Two distinctive mountains called The Bubbles rise up above the ice of Jordan Pond in Acadia National Park in this March 3, 2020, photo. Credit: Aislinn Sarnacki

Last February, on the heels of the longest federal government shutdown in U.S. history, Congress was able to muster some bipartisan cooperation and pass a significant public lands bill. A year later, despite an even more fractured political environment, lawmakers could be poised to build on that accomplishment.

A new package supporting America’s national parks and other public lands is now providing another chance for legislators and the White House to work across party lines and prove that enduring legislation is possible, even after a bitter impeachment process and ahead of what promises to be a combative 2020 election.

A group of senators, including Sen. Angus King, held a press conference last week to push for the passage of several public land proposals, including the Restore Our Parks Act, a bill led by King and several other senators aiming to address the $12 billion maintenance backlog threatening to diminish our national parks. This package of bills, which also includes permanent funding for the Land and Water Conservation Fund (LWCF) that has supported hundreds of conservation and recreation projects across Maine, recently earned President Donald Trump’s public approval.

King, the ranking member of the Senate Energy and Natural Resources Committee’s subcommittee on national parks, announced the formal introduction of the public lands package, the Great American Outdoors Act, on Tuesday.

“For too long, we’ve neglected our public lands and national parks,” King said. “The $12 billion backlog facing our National Parks is no way to treat America’s greatest idea, and too often funding for the Land and Water Conservation Fund becomes a political pawn caught in the middle of other issues. This legislation would right these wrongs, and take the necessary steps to make sure America’s natural beauty can be enjoyed by generations to come.”

As of last August, Acadia National Park had more than $65 million in unaddressed infrastructure needs. For a park that generated nearly $390 million in visitor spending and saw a record 3.53 million visits in 2018, addressing this backlog is not only an operational imperative, but an economic one as well.

Sen. Susan Collins is also a co-sponsor of the Great American Outdoors Act, along with the individual Restore Our Parks Act and the bill to permanently fund LWCF. That program had been fully authorized in the public lands package passed last year, but full funding has yet to be guaranteed.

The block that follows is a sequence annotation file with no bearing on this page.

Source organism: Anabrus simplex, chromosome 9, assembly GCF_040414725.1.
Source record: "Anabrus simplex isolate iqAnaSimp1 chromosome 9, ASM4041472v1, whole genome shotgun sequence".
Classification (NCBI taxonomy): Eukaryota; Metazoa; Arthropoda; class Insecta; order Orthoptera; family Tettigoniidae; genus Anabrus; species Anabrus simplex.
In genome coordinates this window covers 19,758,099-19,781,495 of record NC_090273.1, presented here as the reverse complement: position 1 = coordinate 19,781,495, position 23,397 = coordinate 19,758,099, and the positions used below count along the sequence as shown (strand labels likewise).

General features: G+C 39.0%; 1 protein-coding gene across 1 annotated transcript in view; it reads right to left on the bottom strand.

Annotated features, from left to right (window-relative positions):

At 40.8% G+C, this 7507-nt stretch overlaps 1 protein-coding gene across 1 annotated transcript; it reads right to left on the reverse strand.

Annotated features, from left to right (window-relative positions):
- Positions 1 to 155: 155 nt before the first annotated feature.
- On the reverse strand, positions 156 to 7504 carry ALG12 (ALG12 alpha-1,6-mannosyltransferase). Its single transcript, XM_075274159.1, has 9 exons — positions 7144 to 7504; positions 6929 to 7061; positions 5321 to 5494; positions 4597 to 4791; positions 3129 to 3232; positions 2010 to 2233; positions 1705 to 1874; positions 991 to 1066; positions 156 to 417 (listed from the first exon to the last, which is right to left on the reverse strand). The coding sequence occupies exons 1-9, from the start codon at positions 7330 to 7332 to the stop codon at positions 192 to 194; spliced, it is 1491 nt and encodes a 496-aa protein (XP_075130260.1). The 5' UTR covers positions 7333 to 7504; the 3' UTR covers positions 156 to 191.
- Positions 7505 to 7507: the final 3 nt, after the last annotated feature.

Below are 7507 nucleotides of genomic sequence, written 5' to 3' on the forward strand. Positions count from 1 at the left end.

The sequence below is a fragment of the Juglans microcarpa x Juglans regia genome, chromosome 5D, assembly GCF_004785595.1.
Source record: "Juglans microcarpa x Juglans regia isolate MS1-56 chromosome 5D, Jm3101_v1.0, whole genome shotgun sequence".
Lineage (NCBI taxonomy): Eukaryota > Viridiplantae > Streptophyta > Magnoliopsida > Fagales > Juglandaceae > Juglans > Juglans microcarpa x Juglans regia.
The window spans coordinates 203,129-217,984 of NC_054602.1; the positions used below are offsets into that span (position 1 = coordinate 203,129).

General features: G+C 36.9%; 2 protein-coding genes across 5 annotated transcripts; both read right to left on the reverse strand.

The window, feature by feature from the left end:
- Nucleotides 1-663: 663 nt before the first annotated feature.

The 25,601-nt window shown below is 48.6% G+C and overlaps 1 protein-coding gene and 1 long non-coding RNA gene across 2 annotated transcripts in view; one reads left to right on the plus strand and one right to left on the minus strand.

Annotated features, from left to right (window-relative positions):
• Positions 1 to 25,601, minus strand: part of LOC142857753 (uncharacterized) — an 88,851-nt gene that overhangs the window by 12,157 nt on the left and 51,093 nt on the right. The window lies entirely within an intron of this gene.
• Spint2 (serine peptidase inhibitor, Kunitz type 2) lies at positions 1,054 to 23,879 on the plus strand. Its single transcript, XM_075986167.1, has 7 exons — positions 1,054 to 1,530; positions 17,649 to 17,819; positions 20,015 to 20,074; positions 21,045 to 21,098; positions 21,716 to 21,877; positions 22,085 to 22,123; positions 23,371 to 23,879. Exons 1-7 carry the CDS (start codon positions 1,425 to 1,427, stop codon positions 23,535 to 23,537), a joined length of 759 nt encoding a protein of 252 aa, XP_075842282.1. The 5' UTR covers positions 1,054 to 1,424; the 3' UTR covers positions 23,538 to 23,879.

“By providing guaranteed funding for LWCF, this legislation builds on our recent accomplishment of permanently reauthorizing our country’s most successful conservation and outdoor recreation program,” Collins said in a statement Tuesday. “It would also allow the National Park Service and other federal agencies to complete much-needed repairs and maintenance on federal lands. I urge our colleagues to join us in this effort to protect our nation’s natural treasures for the benefit of all Americans.”

Like Collins and King, both Reps. Chellie Pingree and Jared Golden have signed on in support of the park backlog and LWCF funding bills. We hope the rest of Congress follows suit in recognizing the imperative of investing in public lands and outdoor recreation, which are also investments in local communities — often rural ones.

Golden and King have also introduced a bill to give Gold Star families — the immediate family of fallen U.S. service members — free national park access. Golden, a Marine veteran, noted in a press release that the original idea for the bill came from a constituent.

“Our bill is common sense: families of fallen servicemembers should have free access to our country’s most treasured places,” Golden said. “It’s a simple gesture, but it can make a difference in the lives of Gold Star Families and that’s important.”

We hope it’s not too complicated for Congress to include this simple, but meaningful gesture in the larger public lands package as well.

Addressing the National Park System backlog and permanently funding the Land and Water Conservation Fund is not an immediate need in the way the recently passed emergency spending package to combat coronavirus was. But like that bill, this public lands proposal offers another opportunity for sensible bipartisan action at a time when that sometimes feels impossible.

“The stars seem to be aligning,” King said last week. “I think what’s important is that you’re seeing a pent-up demand for legislation here, and for getting things done. That’s why we’re all here.”